Maos, of one sort or another, bookended my time in Japan and China. (Sorry; this post is a bit long, as It covers two ports.)
In Japan, I was the “faculty liaison” for a trip of faculty, staff, and students to Mount Kōya, the headquarters of Shingon Buddhism and the location of the mausoleum of Kūkai (774-835), better known as Kōbō Daishi, who founded the sect. Kūkai was born as Saeki no Mao. Shingon is an esoteric form of Buddhism developed from teachings of Huiguo in China, with whom Kūkai studied in the early 9th century in the Tang Dynasty capital of Chang’an (present-day Xi’an). My limited knowledge of Buddhism did not earn me the right to liaise the trip; rather, my abilities in Japanese (even though they also have their limitations!) were sought for translation. We had a fascinating meditation session with Shingon monk Tomita-san (Mr. Tomita), practicing a-soku-kan (「あ」息観) meditation, which means, literally, “watching the breathing of the syllable ‘a,’” “a” being the first syllable in the Sanskrit alphabet. We exhaled “a” together 3 times (deep inhales and exhales), then gradually reduced our vocal exhalations until there was an extended silence.
Thereafter, we had Q and A with Tomita-san. This was most intriguing: Tomita-san described the objective of Shingon not as attempting to extinguish desire by following a path of moderation (which is taught as the primary objective in Theravada Buddhism, for example), but as attempting to meld oneself with the universe, recognizing that the Buddha, all other beings and you yourself are all essentially the same. This “awakening” is achieved through the practice of compassion, a practice that does conform to other sectarian teachings. But the acceptance that desire is a human frailty that cannot be overcome as a core teaching of Shingon has reshaped my understanding of esoteric Buddhism in Japan. For the newcomers to Japan on our trip, their experience of the Japanese tradition of hospitality (kantai) and the deliciousness of Japanese baths, especially in the snowy mountains, endeared Japan to them forever.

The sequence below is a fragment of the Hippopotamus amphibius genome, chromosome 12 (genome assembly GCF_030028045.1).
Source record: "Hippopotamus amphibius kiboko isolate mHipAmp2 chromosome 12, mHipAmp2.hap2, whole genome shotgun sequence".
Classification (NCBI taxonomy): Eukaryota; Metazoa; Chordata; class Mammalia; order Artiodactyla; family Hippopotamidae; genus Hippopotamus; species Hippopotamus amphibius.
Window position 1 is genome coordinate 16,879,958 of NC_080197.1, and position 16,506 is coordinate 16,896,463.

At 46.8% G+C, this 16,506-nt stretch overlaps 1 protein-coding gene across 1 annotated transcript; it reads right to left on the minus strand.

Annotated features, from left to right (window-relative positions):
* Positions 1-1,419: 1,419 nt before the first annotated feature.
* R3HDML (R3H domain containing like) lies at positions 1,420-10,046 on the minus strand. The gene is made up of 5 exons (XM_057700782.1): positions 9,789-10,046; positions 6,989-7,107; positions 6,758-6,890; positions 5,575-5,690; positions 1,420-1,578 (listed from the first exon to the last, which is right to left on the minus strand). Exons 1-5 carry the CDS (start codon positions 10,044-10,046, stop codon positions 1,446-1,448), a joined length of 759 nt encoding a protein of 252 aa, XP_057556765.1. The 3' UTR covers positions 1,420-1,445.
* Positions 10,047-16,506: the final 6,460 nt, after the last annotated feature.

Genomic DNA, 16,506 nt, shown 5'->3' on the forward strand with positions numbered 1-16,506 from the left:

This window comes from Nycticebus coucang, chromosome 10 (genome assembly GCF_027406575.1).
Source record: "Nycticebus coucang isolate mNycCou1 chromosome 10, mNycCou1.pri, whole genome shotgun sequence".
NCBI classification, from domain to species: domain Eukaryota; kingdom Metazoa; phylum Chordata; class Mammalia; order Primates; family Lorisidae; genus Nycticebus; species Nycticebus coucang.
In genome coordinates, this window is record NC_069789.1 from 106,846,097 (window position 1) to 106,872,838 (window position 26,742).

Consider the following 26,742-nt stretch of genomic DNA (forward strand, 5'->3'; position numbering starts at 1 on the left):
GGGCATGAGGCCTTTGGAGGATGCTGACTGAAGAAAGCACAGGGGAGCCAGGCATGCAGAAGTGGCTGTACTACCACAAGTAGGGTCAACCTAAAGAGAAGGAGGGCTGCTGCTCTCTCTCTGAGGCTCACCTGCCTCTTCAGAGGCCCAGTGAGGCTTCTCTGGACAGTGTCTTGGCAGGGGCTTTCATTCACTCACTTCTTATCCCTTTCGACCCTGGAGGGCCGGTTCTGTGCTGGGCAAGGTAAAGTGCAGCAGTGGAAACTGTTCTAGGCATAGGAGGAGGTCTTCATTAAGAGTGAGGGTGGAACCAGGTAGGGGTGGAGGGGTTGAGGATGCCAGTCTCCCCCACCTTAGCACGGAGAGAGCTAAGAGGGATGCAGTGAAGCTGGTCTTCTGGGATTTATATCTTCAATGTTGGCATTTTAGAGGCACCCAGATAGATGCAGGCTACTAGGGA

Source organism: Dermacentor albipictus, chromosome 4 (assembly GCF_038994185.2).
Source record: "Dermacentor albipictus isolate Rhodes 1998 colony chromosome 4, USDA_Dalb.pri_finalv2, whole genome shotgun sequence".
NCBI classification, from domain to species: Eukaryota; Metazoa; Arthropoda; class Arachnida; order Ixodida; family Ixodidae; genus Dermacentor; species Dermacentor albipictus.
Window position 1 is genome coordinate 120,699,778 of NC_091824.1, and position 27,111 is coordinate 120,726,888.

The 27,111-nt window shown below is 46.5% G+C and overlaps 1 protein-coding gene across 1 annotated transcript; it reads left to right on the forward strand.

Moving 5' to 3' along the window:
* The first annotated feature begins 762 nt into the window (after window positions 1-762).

China’s Mao was much more complicated. His portrait still reigns over Tiananmen Square (and is replaced every year by a new painting, to retain a fresh appearance, physically and philosophically, I suppose). It also graced living rooms we visited, hotel lobbies, and much Chinese currency. His perpetration of the heinous Cultural Revolution is seemingly overlooked, or conveniently forgotten, in contemporary rhetoric. There are perspectives from that period, of course, that do not conform to American propaganda. For example, we visited a hutong neighborhood (one of the traditional areas of narrow alleyways connecting family courtyards, some of which were infamously razed to make way for some of the 2008 Beijing Olympic venues); the owner of a family restaurant housed therein, who had moved to Beijing from the countryside during that period, had a different story. When the communist party redistributed the “bourgeois” properties collected from those sent for re-education, her family received a courtyard with living facilities for one family. They currently pay $600/year to live there, even though they have prosperous restaurant on the property. This system will soon be abolished (their son will have to relinquish the property to the state) so they have bought a condo on the outskirts of town. They also take two international trips a year; their favorite spot is Scandinavia. So Mao is revered in their home.
On the other hand, our guide in Beijing, Duan Fang Ming (pictured here with the owner of the hutong restaurant, whose name I did not catch), has had a mixed relationship with the Communist Party. He was a student at Beijing University and participated in the Tiananmen demonstrations (which he would not discuss in public by the way, only on the tour bus). Because of his involvement, he was sent for six months of “re-education” and blocked from service in the Foreign Ministry, which had been his goal, and an achievable one, as he had been at the top of his class. But he has made his way: he owns a duplex on the outskirts of town and he and his wife make many trips abroad (his wife works for an adoption agency). Wearing a mask to guard against pollution and suffering a lot of shouting, pushing and shoving, not to mention hearing many stories of loss and persecution, I found China exasperating, but also in many ways alluring—there are many people putting the myth of Mao to work for them. China has Mao, but we have Michelle, who also serves the people of China–as a model for how to gracefully ride the toboggan down from the top of the Great Wall.